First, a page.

On the opposite coast, in New York, students of yoga teacher Barbara Purcell are exploring the influence of pop singer Miley Cyrus and her signature twerk. North of the border, in Toronto, Rosanne McCollum is schooling her class on the influence of Canadas own superstar Justin Bieber on the discipline. Taken together, the three instances show the popularity and broad appeal of yoga in North America today. Yoga is now as American as paneer manchurian is Indian.
Over 20 million Americans practise yoga, according to the 2012 Yoga in America study released by Yoga Journal, one of the oldest and widely circulated publications on yoga in the United States. They also spend over $10 billion every year on yoga classes and equipment, the report said.
While yoga studios are ubiquitous in large cities in North America like New York, San Francisco, Los Angeles or Toronto, they are also becoming a common sight in small towns in many states, from Montana to Texas, in the US and Manitoba to Nova Scotia in Canada. Americans who might find it difficult to pronounce the Indian prime ministers name have no trouble specifying just what kind of yoga class they want to attendvinyasa, hatha, ashtanga, kundalini and many others.
The growing demand has left plenty of room for creative interpretations of yoga. Apart from twerking yoga and YogaBiebs (a yoga class set to the music of Bieber), there is also Yoga for Foodies, where multi-course meals, including pasta, red wine and chocolate, are offered after hour-long yoga sessions; Koga, which combines kickboxing and yoga; Aqua Yoga, performed under water; Caponyasa, blending yoga with the Brazilian fight dancing discipline Capoeira; horseback yoga; and Doga, performed with pet dogs, to name just a few.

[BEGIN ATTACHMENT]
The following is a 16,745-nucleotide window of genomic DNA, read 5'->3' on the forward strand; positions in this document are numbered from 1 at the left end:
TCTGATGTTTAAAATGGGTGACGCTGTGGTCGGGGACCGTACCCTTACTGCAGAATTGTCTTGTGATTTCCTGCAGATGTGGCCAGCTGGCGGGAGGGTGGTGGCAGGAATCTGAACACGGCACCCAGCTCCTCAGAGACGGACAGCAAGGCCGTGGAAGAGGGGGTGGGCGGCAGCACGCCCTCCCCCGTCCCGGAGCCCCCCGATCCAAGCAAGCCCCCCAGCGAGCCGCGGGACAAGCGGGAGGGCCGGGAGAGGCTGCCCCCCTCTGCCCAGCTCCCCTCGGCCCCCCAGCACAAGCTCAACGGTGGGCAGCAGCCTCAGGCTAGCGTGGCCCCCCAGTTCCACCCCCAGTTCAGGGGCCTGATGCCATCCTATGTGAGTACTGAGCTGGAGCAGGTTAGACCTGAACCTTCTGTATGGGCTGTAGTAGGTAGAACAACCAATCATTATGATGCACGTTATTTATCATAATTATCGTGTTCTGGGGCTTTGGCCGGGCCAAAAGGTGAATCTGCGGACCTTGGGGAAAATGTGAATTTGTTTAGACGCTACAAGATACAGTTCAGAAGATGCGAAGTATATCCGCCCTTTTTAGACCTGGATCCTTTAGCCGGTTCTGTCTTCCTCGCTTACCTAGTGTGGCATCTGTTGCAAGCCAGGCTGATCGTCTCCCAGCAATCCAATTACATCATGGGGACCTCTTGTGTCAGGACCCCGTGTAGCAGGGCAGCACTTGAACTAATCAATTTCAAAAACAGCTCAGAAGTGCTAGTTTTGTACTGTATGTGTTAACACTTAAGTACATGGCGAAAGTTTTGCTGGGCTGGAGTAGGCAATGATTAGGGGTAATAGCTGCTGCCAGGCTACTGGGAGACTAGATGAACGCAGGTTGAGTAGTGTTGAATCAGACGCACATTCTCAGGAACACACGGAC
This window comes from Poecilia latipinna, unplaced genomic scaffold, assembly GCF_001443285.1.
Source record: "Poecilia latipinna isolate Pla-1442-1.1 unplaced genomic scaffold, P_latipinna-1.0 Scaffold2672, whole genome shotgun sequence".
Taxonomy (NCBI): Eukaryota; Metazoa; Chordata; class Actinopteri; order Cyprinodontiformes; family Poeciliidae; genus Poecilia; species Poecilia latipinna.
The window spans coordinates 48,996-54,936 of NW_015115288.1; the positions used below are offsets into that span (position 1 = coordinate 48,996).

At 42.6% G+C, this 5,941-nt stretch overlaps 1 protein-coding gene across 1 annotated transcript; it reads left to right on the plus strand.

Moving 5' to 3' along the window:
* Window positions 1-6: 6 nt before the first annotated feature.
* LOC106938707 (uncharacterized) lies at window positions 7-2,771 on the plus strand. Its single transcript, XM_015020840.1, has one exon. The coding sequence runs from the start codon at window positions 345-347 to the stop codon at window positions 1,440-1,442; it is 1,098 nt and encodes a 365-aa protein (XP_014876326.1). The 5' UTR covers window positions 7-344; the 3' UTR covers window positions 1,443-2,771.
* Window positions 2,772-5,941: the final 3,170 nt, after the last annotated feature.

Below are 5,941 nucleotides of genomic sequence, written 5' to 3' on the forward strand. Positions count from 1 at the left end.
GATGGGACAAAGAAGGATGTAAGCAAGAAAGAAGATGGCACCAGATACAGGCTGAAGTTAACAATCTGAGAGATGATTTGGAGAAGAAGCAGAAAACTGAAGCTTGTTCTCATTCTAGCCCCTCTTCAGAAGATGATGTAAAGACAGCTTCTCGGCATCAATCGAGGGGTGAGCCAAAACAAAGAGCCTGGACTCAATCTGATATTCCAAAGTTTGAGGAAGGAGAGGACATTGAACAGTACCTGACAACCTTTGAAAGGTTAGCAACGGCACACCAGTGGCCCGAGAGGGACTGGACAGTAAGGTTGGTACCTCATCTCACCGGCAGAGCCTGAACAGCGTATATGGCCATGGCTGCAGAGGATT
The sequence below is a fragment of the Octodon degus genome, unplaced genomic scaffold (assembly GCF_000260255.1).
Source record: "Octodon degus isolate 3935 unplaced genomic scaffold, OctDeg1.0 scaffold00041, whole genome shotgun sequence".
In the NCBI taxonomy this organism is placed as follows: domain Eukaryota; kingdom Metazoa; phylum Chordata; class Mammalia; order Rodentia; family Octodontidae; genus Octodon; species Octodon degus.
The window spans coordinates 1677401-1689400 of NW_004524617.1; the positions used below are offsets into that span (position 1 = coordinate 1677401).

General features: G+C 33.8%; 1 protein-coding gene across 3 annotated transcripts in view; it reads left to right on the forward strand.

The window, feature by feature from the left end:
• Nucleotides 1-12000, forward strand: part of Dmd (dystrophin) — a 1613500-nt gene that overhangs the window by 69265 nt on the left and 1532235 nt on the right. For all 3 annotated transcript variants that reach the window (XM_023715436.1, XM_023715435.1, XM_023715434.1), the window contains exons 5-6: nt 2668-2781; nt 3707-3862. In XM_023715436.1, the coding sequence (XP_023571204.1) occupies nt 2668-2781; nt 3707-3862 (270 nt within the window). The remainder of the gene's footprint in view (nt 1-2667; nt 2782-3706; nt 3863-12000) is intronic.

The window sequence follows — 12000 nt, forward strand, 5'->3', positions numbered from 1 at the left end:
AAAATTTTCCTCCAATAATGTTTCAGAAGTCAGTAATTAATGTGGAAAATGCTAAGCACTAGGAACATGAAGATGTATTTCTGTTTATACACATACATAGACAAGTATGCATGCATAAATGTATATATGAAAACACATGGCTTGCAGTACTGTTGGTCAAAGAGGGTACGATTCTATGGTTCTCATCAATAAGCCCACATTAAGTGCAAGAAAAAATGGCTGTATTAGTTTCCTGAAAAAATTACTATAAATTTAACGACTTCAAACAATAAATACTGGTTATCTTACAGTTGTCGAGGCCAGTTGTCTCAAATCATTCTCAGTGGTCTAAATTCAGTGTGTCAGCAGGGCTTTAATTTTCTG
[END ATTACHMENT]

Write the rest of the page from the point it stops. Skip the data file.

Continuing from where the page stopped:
Yoga instructor Purcell, who was introduced to yoga while at college and has been teaching since 2007, mostly at the Princeton Club of New York and at private sessions across Manhattan, came up with the idea of twerking yoga as a tongue-in-cheek homage to Miley Cyrus. My main reasoning behind creating a yoga twerk-out was to, in fact, challenge some of the established notions, says Purcell. In my classes, I tend to use a lot of humour. I also dont possess a holier-than-thou yoga persona and I opt for safe sequences designed to strengthen the core, increase the range of motion and heighten awareness of breath. Everything else will fall into place, she adds.